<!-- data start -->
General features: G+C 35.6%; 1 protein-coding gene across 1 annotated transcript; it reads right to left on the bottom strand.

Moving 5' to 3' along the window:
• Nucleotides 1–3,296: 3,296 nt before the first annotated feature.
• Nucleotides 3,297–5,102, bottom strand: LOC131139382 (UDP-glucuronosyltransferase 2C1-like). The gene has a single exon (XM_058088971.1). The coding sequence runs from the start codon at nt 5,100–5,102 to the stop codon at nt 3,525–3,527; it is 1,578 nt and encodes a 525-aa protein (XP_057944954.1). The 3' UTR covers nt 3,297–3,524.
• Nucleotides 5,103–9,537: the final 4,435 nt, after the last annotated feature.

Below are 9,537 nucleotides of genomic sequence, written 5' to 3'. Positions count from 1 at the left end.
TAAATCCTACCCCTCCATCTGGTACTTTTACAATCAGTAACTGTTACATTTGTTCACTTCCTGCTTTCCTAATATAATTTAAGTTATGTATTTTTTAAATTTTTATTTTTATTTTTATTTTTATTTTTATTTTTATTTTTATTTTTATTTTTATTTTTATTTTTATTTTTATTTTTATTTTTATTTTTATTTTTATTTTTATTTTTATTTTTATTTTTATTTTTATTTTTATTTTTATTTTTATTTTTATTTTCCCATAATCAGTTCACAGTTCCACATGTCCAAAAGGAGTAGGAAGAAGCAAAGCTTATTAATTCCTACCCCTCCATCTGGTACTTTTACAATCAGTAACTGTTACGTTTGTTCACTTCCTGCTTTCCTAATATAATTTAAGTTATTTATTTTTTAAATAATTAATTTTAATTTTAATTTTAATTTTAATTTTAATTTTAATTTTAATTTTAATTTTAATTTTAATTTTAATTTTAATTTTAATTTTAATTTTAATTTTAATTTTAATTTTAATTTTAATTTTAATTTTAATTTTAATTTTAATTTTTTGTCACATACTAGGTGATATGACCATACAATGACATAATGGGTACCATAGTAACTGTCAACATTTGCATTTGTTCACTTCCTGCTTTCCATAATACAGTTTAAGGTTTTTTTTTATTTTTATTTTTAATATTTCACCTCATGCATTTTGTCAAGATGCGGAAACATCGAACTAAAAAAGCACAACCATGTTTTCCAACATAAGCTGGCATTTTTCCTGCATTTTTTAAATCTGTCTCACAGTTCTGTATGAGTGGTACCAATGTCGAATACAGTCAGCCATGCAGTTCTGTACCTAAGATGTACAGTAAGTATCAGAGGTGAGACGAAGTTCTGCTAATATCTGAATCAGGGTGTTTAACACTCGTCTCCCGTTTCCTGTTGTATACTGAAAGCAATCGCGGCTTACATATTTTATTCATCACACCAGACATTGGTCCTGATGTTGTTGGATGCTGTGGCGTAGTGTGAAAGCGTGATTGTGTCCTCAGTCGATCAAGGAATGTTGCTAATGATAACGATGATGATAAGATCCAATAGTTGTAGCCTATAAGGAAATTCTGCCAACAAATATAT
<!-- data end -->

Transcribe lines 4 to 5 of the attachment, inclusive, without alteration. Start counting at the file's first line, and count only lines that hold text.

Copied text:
• Nucleotides 3,297–5,102, bottom strand: LOC131139382 (UDP-glucuronosyltransferase 2C1-like). The gene has a single exon (XM_058088971.1). The coding sequence runs from the start codon at nt 5,100–5,102 to the stop codon at nt 3,525–3,527; it is 1,578 nt and encodes a 525-aa protein (XP_057944954.1). The 3' UTR covers nt 3,297–3,524.
• Nucleotides 5,103–9,537: the final 4,435 nt, after the last annotated feature.